Shenandoah Telecommunications Company
Shenandoah Telecommunications Company
Shenandoah Telecommunications Company
500 Shentel Way
Edinburg, Virginia 22824
Telephone: (540) 984-4141
Fax: (540) 984-8192
Web site: http://www.shentel.com
Incorporated: 1902 as Farmers Mutual Telephone System of Shenandoah County
Sales: $169.1 million (2006)
Stock Exchanges: NASDAQ
Ticker Symbol: SHEN
NAIC: 517110 Wired Telecommunications Carriers
Shenandoah Telecommunications Company (Shentel) is a holding company for regulated and unregulated subsidiaries that provide a variety of voice, data, and video services to customers in Virginia as well as neighboring southeastern states. Shentel, which serves primarily rural communities, provides local exchange and long distance telephone service, broadband Internet access, cable television service, fiber-optics facilities, wireless service, and paging and leased tower facilities.
The communities served by Shentel underwent profound change during the company’s first century of business. Shenandoah County, the birthplace of Shentel, lacked any sort of electricity, either for public or private use, when a group of farmers joined together in 1902 to form Shentel’s predecessor, Farmers Mutual Telephone System of Shenandoah County. The county, except for the town of Woodstock, was without running water, and a single dirt road, bereft of automobiles, traversed the region from north to south. Rural delivery of the mail had yet to be introduced countywide.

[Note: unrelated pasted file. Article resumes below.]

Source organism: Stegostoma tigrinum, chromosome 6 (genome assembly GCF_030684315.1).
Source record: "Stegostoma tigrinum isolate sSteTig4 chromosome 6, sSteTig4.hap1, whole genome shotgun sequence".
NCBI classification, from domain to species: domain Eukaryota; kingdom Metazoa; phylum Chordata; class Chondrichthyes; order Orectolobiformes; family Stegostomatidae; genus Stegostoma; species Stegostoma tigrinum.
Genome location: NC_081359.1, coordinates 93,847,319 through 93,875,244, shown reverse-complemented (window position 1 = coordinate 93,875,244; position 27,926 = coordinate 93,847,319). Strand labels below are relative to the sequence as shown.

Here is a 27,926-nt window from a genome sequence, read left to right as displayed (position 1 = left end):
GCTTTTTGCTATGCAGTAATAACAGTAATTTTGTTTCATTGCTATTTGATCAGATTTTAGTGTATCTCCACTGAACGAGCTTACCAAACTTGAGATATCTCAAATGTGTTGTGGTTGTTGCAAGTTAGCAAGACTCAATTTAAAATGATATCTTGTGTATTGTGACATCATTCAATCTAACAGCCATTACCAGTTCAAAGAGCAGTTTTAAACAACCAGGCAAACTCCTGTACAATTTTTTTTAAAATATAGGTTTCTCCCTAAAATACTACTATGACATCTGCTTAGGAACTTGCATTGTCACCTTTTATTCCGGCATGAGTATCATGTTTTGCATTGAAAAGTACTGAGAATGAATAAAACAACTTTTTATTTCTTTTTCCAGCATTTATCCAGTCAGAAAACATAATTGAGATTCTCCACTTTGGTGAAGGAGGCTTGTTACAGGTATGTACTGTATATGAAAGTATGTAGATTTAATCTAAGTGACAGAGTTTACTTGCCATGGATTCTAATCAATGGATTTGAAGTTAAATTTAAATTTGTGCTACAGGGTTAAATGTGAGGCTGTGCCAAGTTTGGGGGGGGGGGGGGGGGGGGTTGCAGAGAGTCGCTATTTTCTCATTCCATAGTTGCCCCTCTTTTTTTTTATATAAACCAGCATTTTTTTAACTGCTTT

In 1902 a group of farmers sought to bring one technological advancement, the 26-year-old telephone, to the residents of Shenandoah County, more than 90 percent of whom subsisted as farmers. At the time, telephone service was not entirely unknown in the county. The Shenandoah County Telephone Company, based in Woodstock, had been formed in 1897, giving its residents the twin pleasures of running water and telephone service. By 1902, the company had established at least a dozen telephone lines connecting homes to a main line stretching from Staunton to Winchester, but the efforts fell far short of extending service to large numbers of rural subscribers, the aim of the Farmers Mutual founding group in Edinburg. The founders of Farmers Mutual, four residents of Edinburg and one resident of Lantz’s Mills, realized they could not rely on telephone entrepreneurs to bring service to the region’s most sparsely populated areas, so they took it upon themselves to build and maintain their own lines, forming a nonprofit entity in which each subscriber was a stockholder.